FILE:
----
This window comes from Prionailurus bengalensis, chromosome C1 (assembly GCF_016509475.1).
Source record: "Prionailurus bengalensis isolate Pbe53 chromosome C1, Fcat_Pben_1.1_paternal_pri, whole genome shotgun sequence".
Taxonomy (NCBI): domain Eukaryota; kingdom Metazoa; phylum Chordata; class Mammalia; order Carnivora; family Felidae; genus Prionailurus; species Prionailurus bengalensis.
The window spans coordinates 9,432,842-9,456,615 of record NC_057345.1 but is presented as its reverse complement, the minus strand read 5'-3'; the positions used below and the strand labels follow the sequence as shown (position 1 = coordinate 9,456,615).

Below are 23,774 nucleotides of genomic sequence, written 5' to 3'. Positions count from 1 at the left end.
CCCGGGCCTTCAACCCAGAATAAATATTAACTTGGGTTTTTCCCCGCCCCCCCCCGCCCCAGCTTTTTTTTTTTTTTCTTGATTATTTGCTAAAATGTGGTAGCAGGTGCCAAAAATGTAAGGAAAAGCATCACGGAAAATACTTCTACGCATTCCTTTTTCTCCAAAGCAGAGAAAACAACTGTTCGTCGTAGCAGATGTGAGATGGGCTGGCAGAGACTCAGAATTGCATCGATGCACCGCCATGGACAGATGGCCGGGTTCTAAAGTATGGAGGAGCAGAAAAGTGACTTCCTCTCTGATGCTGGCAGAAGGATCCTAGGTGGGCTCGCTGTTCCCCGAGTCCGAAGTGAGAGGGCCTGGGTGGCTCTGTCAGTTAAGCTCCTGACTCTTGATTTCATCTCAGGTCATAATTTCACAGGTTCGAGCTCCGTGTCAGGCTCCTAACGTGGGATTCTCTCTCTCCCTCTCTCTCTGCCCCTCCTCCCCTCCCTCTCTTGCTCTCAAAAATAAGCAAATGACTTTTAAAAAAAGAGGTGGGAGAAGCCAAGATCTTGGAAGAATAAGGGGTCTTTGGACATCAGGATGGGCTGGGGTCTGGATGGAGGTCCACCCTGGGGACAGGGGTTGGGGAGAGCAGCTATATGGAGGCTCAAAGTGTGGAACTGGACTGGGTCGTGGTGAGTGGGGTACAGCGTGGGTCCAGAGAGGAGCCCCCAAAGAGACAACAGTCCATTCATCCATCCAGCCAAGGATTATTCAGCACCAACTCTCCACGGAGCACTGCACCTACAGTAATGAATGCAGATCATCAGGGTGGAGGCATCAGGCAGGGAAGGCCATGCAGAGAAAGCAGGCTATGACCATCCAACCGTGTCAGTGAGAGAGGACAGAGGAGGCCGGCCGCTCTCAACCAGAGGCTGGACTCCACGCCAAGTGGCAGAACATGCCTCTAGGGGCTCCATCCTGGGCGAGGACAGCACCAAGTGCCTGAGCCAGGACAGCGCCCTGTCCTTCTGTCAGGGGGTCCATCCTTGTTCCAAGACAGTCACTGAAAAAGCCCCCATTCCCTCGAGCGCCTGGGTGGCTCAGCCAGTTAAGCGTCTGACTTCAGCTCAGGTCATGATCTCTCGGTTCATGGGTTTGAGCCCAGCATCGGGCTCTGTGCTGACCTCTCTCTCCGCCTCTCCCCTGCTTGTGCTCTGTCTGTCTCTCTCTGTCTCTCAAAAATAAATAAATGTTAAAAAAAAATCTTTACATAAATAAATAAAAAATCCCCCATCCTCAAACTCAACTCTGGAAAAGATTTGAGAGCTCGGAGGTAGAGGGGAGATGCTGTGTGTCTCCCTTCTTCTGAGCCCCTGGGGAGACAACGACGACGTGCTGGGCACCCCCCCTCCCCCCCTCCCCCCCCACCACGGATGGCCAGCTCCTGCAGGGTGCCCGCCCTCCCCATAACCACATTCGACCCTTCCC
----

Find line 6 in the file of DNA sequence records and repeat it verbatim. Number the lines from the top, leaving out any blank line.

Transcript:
CCCGGGCCTTCAACCCAGAATAAATATTAACTTGGGTTTTTCCCCGCCCCCCCCCGCCCCAGCTTTTTTTTTTTTTTCTTGATTATTTGCTAAAATGTGGTAGCAGGTGCCAAAAATGTAAGGAAAAGCATCACGGAAAATACTTCTACGCATTCCTTTTTCTCCAAAGCAGAGAAAACAACTGTTCGTCGTAGCAGATGTGAGATGGGCTGGCAGAGACTCAGAATTGCATCGATGCACCGCCATGGACAGATGGCCGGGTTCTAAAGTATGGAGGAGCAGAAAAGTGACTTCCTCTCTGATGCTGGCAGAAGGATCCTAGGTGGGCTCGCTGTTCCCCGAGTCCGAAGTGAGAGGGCCTGGGTGGCTCTGTCAGTTAAGCTCCTGACTCTTGATTTCATCTCAGGTCATAATTTCACAGGTTCGAGCTCCGTGTCAGGCTCCTAACGTGGGATTCTCTCTCTCCCTCTCTCTCTGCCCCTCCTCCCCTCCCTCTCTTGCTCTCAAAAATAAGCAAATGACTTTTAAAAAAAGAGGTGGGAGAAGCCAAGATCTTGGAAGAATAAGGGGTCTTTGGACATCAGGATGGGCTGGGGTCTGGATGGAGGTCCACCCTGGGGACAGGGGTTGGGGAGAGCAGCTATATGGAGGCTCAAAGTGTGGAACTGGACTGGGTCGTGGTGAGTGGGGTACAGCGTGGGTCCAGAGAGGAGCCCCCAAAGAGACAACAGTCCATTCATCCATCCAGCCAAGGATTATTCAGCACCAACTCTCCACGGAGCACTGCACCTACAGTAATGAATGCAGATCATCAGGGTGGAGGCATCAGGCAGGGAAGGCCATGCAGAGAAAGCAGGCTATGACCATCCAACCGTGTCAGTGAGAGAGGACAGAGGAGGCCGGCCGCTCTCAACCAGAGGCTGGACTCCACGCCAAGTGGCAGAACATGCCTCTAGGGGCTCCATCCTGGGCGAGGACAGCACCAAGTGCCTGAGCCAGGACAGCGCCCTGTCCTTCTGTCAGGGGGTCCATCCTTGTTCCAAGACAGTCACTGAAAAAGCCCCCATTCCCTCGAGCGCCTGGGTGGCTCAGCCAGTTAAGCGTCTGACTTCAGCTCAGGTCATGATCTCTCGGTTCATGGGTTTGAGCCCAGCATCGGGCTCTGTGCTGACCTCTCTCTCCGCCTCTCCCCTGCTTGTGCTCTGTCTGTCTCTCTCTGTCTCTCAAAAATAAATAAATGTTAAAAAAAAATCTTTACATAAATAAATAAAAAATCCCCCATCCTCAAACTCAACTCTGGAAAAGATTTGAGAGCTCGGAGGTAGAGGGGAGATGCTGTGTGTCTCCCTTCTTCTGAGCCCCTGGGGAGACAACGACGACGTGCTGGGCACCCCCCCTCCCCCCCTCCCCCCCCACCACGGATGGCCAGCTCCTGCAGGGTGCCCGCCCTCCCCATAACCACATTCGACCCTTCCC